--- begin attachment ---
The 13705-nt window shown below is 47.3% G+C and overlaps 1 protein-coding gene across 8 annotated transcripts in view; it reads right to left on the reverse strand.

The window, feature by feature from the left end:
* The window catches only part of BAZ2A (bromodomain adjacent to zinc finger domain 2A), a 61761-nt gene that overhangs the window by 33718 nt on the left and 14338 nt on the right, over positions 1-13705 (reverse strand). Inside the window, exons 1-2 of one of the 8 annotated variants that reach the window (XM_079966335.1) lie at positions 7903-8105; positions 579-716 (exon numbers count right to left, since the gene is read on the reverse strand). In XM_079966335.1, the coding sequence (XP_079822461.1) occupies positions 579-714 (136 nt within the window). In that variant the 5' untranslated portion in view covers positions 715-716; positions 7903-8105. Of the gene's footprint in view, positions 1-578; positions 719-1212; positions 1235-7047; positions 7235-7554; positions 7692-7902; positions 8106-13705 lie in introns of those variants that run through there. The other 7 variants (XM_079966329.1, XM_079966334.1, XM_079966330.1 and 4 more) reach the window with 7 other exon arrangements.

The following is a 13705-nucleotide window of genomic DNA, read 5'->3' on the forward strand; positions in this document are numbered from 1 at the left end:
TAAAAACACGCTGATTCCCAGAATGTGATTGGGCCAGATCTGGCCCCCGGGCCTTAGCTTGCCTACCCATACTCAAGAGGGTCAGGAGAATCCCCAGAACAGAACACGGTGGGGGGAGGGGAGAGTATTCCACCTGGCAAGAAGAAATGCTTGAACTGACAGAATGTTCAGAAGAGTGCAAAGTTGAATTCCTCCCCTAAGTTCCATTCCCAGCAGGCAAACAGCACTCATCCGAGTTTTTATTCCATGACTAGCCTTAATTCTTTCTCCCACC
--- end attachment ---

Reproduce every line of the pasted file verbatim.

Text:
The 13705-nt window shown below is 47.3% G+C and overlaps 1 protein-coding gene across 8 annotated transcripts in view; it reads right to left on the reverse strand.

The window, feature by feature from the left end:
* The window catches only part of BAZ2A (bromodomain adjacent to zinc finger domain 2A), a 61761-nt gene that overhangs the window by 33718 nt on the left and 14338 nt on the right, over positions 1-13705 (reverse strand). Inside the window, exons 1-2 of one of the 8 annotated variants that reach the window (XM_079966335.1) lie at positions 7903-8105; positions 579-716 (exon numbers count right to left, since the gene is read on the reverse strand). In XM_079966335.1, the coding sequence (XP_079822461.1) occupies positions 579-714 (136 nt within the window). In that variant the 5' untranslated portion in view covers positions 715-716; positions 7903-8105. Of the gene's footprint in view, positions 1-578; positions 719-1212; positions 1235-7047; positions 7235-7554; positions 7692-7902; positions 8106-13705 lie in introns of those variants that run through there. The other 7 variants (XM_079966329.1, XM_079966334.1, XM_079966330.1 and 4 more) reach the window with 7 other exon arrangements.

The following is a 13705-nucleotide window of genomic DNA, read 5'->3' on the forward strand; positions in this document are numbered from 1 at the left end:
TAAAAACACGCTGATTCCCAGAATGTGATTGGGCCAGATCTGGCCCCCGGGCCTTAGCTTGCCTACCCATACTCAAGAGGGTCAGGAGAATCCCCAGAACAGAACACGGTGGGGGGAGGGGAGAGTATTCCACCTGGCAAGAAGAAATGCTTGAACTGACAGAATGTTCAGAAGAGTGCAAAGTTGAATTCCTCCCCTAAGTTCCATTCCCAGCAGGCAAACAGCACTCATCCGAGTTTTTATTCCATGACTAGCCTTAATTCTTTCTCCCACC